NEW ORLEANS – There was a surprising, late afternoon twist to Thursday’s rowdy debate at city hall over the age of New Orleans' taxis.
Just when supporters of a measure to delay the new rules thought they had scored a victory the mayor stepped in.
Hours after the city council voted four to three in favor of the delaying the reform for one year, the mayor vetoed the measure.
“Rolling back or delaying any taxicab reforms sends the wrong message. New Orleans deserves clean, safe, reliable and accessible taxicabs,” Landrieu said in a statement.
Cab drivers came out in force, begging the city council to delay a controversial reform that would take cabs older than 7 years off the streets. Currently, cabs can be up to 11 years old.
“It is a financial hardship, the hardship is in this room today,” said Dolores Montgomery, the president of a local cab driver’s union.
“We also have to understand hardship. We should have compassion for our people who are suffering,” said Councilmember LaToya Cantrell, District B.
But the city administration- and tourism officials- argue that taxis give many visitors their first impression of New Orleans and believe a younger fleet is crucial to a better image.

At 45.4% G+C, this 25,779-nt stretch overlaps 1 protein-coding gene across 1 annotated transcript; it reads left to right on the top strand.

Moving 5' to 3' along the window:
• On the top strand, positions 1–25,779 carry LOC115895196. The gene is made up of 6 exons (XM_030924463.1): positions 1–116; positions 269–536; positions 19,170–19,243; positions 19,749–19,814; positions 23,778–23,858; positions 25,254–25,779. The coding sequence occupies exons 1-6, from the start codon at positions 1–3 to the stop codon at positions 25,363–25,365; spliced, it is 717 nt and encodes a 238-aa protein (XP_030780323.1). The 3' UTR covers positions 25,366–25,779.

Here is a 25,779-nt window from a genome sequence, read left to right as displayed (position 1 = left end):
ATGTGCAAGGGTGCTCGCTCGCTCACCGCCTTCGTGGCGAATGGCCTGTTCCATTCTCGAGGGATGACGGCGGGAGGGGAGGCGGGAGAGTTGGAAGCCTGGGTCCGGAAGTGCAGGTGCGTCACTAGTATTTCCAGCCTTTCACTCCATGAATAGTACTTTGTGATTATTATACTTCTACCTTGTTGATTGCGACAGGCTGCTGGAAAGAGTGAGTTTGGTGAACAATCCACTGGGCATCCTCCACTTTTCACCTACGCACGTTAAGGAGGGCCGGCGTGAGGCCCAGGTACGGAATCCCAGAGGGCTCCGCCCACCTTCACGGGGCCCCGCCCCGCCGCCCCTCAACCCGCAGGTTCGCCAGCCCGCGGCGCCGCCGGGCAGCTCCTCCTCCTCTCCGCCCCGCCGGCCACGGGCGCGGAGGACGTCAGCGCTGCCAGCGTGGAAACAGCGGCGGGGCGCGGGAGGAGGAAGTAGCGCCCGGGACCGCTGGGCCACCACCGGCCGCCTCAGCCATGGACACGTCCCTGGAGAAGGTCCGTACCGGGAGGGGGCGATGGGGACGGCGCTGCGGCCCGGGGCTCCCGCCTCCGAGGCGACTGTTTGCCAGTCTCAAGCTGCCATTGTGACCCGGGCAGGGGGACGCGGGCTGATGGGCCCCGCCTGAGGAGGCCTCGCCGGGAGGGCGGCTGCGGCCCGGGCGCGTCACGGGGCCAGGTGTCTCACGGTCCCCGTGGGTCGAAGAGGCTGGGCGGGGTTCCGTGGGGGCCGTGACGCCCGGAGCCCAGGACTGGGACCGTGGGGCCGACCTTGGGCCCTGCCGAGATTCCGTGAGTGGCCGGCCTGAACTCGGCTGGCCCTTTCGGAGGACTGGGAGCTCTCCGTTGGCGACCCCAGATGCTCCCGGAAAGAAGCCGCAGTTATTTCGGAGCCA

“The complaints we get on cabs that are not meeting standards are horrendous and people will not come back to the city, they're embarrassed,” said Ben Johnson, president and CEO of the New Orleans Chamber of Commerce.
The age requirement was part of a controversial series of requirements the council voted to put on taxi drivers and owners. Other reforms included the mandatory availability of credit card machines in vehicles and other security measures.
The age requirement was put in to modernize what some said was an aging and unsafe stable of cabs.
It will take five council members to override the mayor's veto.